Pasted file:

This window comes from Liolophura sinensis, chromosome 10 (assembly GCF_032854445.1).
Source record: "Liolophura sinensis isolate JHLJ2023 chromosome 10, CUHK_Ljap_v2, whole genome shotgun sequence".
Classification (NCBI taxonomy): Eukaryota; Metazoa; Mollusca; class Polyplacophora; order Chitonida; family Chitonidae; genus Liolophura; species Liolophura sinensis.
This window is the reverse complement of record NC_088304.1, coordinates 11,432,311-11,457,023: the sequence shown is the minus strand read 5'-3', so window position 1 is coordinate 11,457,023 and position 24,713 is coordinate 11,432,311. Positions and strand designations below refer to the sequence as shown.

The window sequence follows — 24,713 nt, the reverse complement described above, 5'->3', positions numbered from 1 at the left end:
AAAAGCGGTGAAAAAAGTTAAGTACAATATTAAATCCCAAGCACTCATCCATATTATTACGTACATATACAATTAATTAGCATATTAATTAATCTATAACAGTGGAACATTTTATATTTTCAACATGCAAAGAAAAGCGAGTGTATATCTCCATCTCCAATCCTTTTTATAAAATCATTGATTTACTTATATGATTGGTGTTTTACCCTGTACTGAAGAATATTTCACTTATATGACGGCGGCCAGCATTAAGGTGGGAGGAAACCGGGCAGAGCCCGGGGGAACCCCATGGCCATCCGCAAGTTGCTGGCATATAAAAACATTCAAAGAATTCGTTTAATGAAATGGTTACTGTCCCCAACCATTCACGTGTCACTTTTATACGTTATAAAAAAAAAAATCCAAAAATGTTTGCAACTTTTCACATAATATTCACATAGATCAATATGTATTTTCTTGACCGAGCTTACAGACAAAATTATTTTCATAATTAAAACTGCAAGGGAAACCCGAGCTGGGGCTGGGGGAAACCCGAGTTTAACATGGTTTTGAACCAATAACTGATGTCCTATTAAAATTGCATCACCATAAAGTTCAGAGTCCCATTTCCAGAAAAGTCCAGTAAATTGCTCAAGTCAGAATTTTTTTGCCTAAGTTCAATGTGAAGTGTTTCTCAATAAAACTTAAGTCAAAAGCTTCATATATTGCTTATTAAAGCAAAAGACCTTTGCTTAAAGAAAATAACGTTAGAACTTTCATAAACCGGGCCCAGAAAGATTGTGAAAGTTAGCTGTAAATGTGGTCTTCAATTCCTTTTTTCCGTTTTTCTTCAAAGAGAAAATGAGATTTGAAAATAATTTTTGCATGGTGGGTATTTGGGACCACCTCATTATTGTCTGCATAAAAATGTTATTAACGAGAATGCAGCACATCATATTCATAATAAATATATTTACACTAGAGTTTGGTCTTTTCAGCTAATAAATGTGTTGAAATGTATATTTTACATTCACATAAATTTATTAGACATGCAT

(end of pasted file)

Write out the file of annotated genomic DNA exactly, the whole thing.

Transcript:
This window comes from Liolophura sinensis, chromosome 10 (assembly GCF_032854445.1).
Source record: "Liolophura sinensis isolate JHLJ2023 chromosome 10, CUHK_Ljap_v2, whole genome shotgun sequence".
Classification (NCBI taxonomy): Eukaryota; Metazoa; Mollusca; class Polyplacophora; order Chitonida; family Chitonidae; genus Liolophura; species Liolophura sinensis.
This window is the reverse complement of record NC_088304.1, coordinates 11,432,311-11,457,023: the sequence shown is the minus strand read 5'-3', so window position 1 is coordinate 11,457,023 and position 24,713 is coordinate 11,432,311. Positions and strand designations below refer to the sequence as shown.

The window sequence follows — 24,713 nt, the reverse complement described above, 5'->3', positions numbered from 1 at the left end:
AAAAGCGGTGAAAAAAGTTAAGTACAATATTAAATCCCAAGCACTCATCCATATTATTACGTACATATACAATTAATTAGCATATTAATTAATCTATAACAGTGGAACATTTTATATTTTCAACATGCAAAGAAAAGCGAGTGTATATCTCCATCTCCAATCCTTTTTATAAAATCATTGATTTACTTATATGATTGGTGTTTTACCCTGTACTGAAGAATATTTCACTTATATGACGGCGGCCAGCATTAAGGTGGGAGGAAACCGGGCAGAGCCCGGGGGAACCCCATGGCCATCCGCAAGTTGCTGGCATATAAAAACATTCAAAGAATTCGTTTAATGAAATGGTTACTGTCCCCAACCATTCACGTGTCACTTTTATACGTTATAAAAAAAAAAATCCAAAAATGTTTGCAACTTTTCACATAATATTCACATAGATCAATATGTATTTTCTTGACCGAGCTTACAGACAAAATTATTTTCATAATTAAAACTGCAAGGGAAACCCGAGCTGGGGCTGGGGGAAACCCGAGTTTAACATGGTTTTGAACCAATAACTGATGTCCTATTAAAATTGCATCACCATAAAGTTCAGAGTCCCATTTCCAGAAAAGTCCAGTAAATTGCTCAAGTCAGAATTTTTTTGCCTAAGTTCAATGTGAAGTGTTTCTCAATAAAACTTAAGTCAAAAGCTTCATATATTGCTTATTAAAGCAAAAGACCTTTGCTTAAAGAAAATAACGTTAGAACTTTCATAAACCGGGCCCAGAAAGATTGTGAAAGTTAGCTGTAAATGTGGTCTTCAATTCCTTTTTTCCGTTTTTCTTCAAAGAGAAAATGAGATTTGAAAATAATTTTTGCATGGTGGGTATTTGGGACCACCTCATTATTGTCTGCATAAAAATGTTATTAACGAGAATGCAGCACATCATATTCATAATAAATATATTTACACTAGAGTTTGGTCTTTTCAGCTAATAAATGTGTTGAAATGTATATTTTACATTCACATAAATTTATTAGACATGCAT